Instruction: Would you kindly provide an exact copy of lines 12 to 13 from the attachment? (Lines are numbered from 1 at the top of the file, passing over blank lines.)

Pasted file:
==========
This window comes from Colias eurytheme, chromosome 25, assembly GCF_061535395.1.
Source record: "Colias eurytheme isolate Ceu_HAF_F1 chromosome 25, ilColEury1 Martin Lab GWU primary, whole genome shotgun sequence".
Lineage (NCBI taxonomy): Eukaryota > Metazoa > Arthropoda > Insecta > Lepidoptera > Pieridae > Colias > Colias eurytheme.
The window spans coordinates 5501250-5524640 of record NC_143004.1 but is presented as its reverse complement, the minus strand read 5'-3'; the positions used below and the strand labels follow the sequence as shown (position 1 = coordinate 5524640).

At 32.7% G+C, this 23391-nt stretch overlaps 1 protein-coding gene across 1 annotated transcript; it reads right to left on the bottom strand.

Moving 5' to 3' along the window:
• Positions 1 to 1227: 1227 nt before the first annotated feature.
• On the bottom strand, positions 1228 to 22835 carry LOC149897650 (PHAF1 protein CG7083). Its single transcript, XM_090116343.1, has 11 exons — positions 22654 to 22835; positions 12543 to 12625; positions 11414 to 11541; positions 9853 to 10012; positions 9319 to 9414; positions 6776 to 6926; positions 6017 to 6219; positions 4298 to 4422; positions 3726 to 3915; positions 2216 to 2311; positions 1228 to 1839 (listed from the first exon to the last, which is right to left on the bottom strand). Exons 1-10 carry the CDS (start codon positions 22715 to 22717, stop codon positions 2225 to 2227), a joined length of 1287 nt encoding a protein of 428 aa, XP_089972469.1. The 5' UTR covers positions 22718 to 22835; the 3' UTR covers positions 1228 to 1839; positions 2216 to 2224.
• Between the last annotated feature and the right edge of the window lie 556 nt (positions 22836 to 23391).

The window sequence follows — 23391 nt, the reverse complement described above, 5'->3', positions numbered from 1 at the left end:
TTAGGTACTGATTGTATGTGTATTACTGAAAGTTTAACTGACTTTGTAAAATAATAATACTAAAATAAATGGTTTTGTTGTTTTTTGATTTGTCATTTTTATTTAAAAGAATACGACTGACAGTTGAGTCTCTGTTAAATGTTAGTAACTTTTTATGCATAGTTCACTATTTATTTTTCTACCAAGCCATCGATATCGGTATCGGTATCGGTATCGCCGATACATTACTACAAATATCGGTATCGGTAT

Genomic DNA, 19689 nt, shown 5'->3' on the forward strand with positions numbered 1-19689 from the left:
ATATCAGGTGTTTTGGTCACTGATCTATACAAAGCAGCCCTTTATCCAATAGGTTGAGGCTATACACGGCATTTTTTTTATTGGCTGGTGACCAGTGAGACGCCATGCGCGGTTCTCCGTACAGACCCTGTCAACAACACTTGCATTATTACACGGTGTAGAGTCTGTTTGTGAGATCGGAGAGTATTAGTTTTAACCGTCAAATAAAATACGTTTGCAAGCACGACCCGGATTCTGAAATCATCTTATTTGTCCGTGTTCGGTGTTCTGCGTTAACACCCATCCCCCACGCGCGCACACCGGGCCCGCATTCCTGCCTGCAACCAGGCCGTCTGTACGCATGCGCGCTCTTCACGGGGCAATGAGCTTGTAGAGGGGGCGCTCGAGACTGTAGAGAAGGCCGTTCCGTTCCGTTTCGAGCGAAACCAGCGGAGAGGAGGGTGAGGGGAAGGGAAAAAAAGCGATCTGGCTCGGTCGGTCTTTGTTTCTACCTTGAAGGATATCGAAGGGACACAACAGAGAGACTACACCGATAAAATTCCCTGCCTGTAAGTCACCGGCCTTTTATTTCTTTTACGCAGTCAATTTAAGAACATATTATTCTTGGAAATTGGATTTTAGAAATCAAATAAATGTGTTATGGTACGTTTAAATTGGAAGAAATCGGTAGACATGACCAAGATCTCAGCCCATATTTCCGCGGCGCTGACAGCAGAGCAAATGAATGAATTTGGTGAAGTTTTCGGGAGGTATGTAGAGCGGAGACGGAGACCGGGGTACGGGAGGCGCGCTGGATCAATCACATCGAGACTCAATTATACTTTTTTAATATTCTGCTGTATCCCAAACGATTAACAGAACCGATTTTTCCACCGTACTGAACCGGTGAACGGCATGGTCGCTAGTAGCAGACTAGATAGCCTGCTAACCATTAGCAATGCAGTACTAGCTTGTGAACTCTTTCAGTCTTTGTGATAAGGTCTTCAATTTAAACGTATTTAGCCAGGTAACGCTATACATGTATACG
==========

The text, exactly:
Genomic DNA, 19689 nt, shown 5'->3' on the forward strand with positions numbered 1-19689 from the left:
ATATCAGGTGTTTTGGTCACTGATCTATACAAAGCAGCCCTTTATCCAATAGGTTGAGGCTATACACGGCATTTTTTTTATTGGCTGGTGACCAGTGAGACGCCATGCGCGGTTCTCCGTACAGACCCTGTCAACAACACTTGCATTATTACACGGTGTAGAGTCTGTTTGTGAGATCGGAGAGTATTAGTTTTAACCGTCAAATAAAATACGTTTGCAAGCACGACCCGGATTCTGAAATCATCTTATTTGTCCGTGTTCGGTGTTCTGCGTTAACACCCATCCCCCACGCGCGCACACCGGGCCCGCATTCCTGCCTGCAACCAGGCCGTCTGTACGCATGCGCGCTCTTCACGGGGCAATGAGCTTGTAGAGGGGGCGCTCGAGACTGTAGAGAAGGCCGTTCCGTTCCGTTTCGAGCGAAACCAGCGGAGAGGAGGGTGAGGGGAAGGGAAAAAAAGCGATCTGGCTCGGTCGGTCTTTGTTTCTACCTTGAAGGATATCGAAGGGACACAACAGAGAGACTACACCGATAAAATTCCCTGCCTGTAAGTCACCGGCCTTTTATTTCTTTTACGCAGTCAATTTAAGAACATATTATTCTTGGAAATTGGATTTTAGAAATCAAATAAATGTGTTATGGTACGTTTAAATTGGAAGAAATCGGTAGACATGACCAAGATCTCAGCCCATATTTCCGCGGCGCTGACAGCAGAGCAAATGAATGAATTTGGTGAAGTTTTCGGGAGGTATGTAGAGCGGAGACGGAGACCGGGGTACGGGAGGCGCGCTGGATCAATCACATCGAGACTCAATTATACTTTTTTAATATTCTGCTGTATCCCAAACGATTAACAGAACCGATTTTTCCACCGTACTGAACCGGTGAACGGCATGGTCGCTAGTAGCAGACTAGATAGCCTGCTAACCATTAGCAATGCAGTACTAGCTTGTGAACTCTTTCAGTCTTTGTGATAAGGTCTTCAATTTAAACGTATTTAGCCAGGTAACGCTATACATGTATACG